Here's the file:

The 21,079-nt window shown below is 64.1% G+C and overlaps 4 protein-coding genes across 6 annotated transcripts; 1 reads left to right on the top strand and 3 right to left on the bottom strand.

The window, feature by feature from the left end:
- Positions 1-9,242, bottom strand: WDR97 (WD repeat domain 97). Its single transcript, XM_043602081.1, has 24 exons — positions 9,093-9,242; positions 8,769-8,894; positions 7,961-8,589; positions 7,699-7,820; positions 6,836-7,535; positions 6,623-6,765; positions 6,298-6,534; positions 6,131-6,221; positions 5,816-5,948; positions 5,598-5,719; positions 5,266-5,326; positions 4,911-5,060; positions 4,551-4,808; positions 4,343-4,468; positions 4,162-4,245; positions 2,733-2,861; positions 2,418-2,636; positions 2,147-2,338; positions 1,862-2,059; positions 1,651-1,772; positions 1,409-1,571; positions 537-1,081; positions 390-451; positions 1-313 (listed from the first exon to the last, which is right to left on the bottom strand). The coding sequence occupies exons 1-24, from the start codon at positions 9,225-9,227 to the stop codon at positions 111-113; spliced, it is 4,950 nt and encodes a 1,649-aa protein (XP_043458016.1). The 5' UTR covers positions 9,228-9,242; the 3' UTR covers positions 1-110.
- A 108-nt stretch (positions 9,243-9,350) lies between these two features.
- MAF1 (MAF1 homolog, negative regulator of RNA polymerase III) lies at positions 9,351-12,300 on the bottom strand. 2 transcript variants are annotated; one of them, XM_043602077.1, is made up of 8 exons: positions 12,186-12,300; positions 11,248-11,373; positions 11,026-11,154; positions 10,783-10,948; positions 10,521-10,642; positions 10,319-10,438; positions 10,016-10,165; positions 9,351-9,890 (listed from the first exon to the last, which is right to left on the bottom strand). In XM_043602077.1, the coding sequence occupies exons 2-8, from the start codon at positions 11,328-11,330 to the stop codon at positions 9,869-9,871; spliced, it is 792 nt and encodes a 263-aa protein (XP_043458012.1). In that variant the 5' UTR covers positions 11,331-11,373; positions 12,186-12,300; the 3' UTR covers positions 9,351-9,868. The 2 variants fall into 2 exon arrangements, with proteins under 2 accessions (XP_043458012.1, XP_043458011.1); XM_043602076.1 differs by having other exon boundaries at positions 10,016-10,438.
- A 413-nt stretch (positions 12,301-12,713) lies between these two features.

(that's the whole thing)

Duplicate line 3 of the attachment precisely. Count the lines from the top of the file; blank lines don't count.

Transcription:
- Positions 1-9,242, bottom strand: WDR97 (WD repeat domain 97). Its single transcript, XM_043602081.1, has 24 exons — positions 9,093-9,242; positions 8,769-8,894; positions 7,961-8,589; positions 7,699-7,820; positions 6,836-7,535; positions 6,623-6,765; positions 6,298-6,534; positions 6,131-6,221; positions 5,816-5,948; positions 5,598-5,719; positions 5,266-5,326; positions 4,911-5,060; positions 4,551-4,808; positions 4,343-4,468; positions 4,162-4,245; positions 2,733-2,861; positions 2,418-2,636; positions 2,147-2,338; positions 1,862-2,059; positions 1,651-1,772; positions 1,409-1,571; positions 537-1,081; positions 390-451; positions 1-313 (listed from the first exon to the last, which is right to left on the bottom strand). The coding sequence occupies exons 1-24, from the start codon at positions 9,225-9,227 to the stop codon at positions 111-113; spliced, it is 4,950 nt and encodes a 1,649-aa protein (XP_043458016.1). The 5' UTR covers positions 9,228-9,242; the 3' UTR covers positions 1-110.